New ADA Aquatic Regulations

Making commercial swimming pools more accessible to the public achieves a two-fold purpose: complying with the new standards of the Americans with Disabilities Act (ADA), and accommodating a more diverse clientele.

New ADA requirements will improve access to pools.

“Providing a greater level of accessibility…is just good business,” says Bill Botten, an accessibility specialist with the U.S. Access Board in Washington, D.C.

“Unfortunately, some recreational facilities are struggling to understand the new ADA requirements.”

The revised ADA Standards for Accessible Design–adopted by the U.S. Department of Justice (DOJ) in September 2010–require commercial pools to have at least one primary means of access, which could be either a pool lift or a sloped entry.

The law, which went into effect on March 15, 2011, applies to both public and private facilities, including:

• Parks and recreation districts

• Schools and universities

• Municipalities

• Cities and counties

• Hotels and lodgings

• Hospitals and healthcare facilities

• Fitness and sports clubs

• Water parks

The DOJ notes that compliance is not required until March 15, 2012.

The website also states, “If elements in existing facilities already comply with corresponding elements in the 1991 standards and are not being altered, then Title II entities are not required to make changes to those elements to bring them into compliance with the 2010 standards.”

Public and government facilities that fall into the “Title II” category include parks and recreation districts; public schools and universities; and municipalities, cities, and counties.

Botten says there are important steps that facilities should be taking now in order to comply.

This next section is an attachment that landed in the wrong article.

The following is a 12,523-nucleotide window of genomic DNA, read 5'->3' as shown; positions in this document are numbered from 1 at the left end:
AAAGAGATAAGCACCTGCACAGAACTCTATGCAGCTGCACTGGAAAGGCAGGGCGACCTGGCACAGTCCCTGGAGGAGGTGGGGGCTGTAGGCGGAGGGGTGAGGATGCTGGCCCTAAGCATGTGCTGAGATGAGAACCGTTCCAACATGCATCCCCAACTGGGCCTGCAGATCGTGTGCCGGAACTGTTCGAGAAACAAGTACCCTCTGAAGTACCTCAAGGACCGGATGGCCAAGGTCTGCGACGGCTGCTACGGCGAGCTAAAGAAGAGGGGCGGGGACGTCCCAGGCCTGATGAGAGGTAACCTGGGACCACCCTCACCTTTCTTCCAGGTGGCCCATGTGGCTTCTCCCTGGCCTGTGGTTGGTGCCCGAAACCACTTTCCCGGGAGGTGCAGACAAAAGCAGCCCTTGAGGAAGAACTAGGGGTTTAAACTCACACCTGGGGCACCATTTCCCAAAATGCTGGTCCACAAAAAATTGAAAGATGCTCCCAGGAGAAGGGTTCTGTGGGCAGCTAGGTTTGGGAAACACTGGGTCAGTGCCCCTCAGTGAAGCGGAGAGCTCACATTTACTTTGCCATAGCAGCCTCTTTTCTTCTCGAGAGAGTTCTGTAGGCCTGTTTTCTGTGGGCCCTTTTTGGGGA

“They should conduct a thorough review of their existing spaces, and possibly bring in a consultant to do a compliance review to determine where the barriers are,” he suggests.

“The review will determine what the facility’s obligations are over time because the guidelines are only a minimum, and sometimes that’s not enough to meet the needs of customers.”

For those who are in the process of designing a new facility or conducting renovations, Botten says it is important to entrust the work to companies that understand the ADA requirements.

Lifts help make aquatic activities easier for people of all abilities.

He also recommends forming a community-based focus group from a broad cross-section of individuals–including those with impairments–who can provide valuable input on creating a user-friendly facility.

Open The Door

According to the new law, pools with less than 300 linear feet must have one primary means of access. Those with more than 300 linear feet require two accessible points, one of which must be a primary means–such as a lift or sloped entry.

Pool stairs, transfer walls, and transfer systems are considered a secondary means of access and can be used when there is already a primary means in place.

“One pitfall commercial facilities could face is thinking they don’t need to comply. Some facilities simply see this as an added expense when really it is a door-opener,” says Tracy Corens, director of marketing for Spectrum Aquatics in Mendota Heights, Minn.

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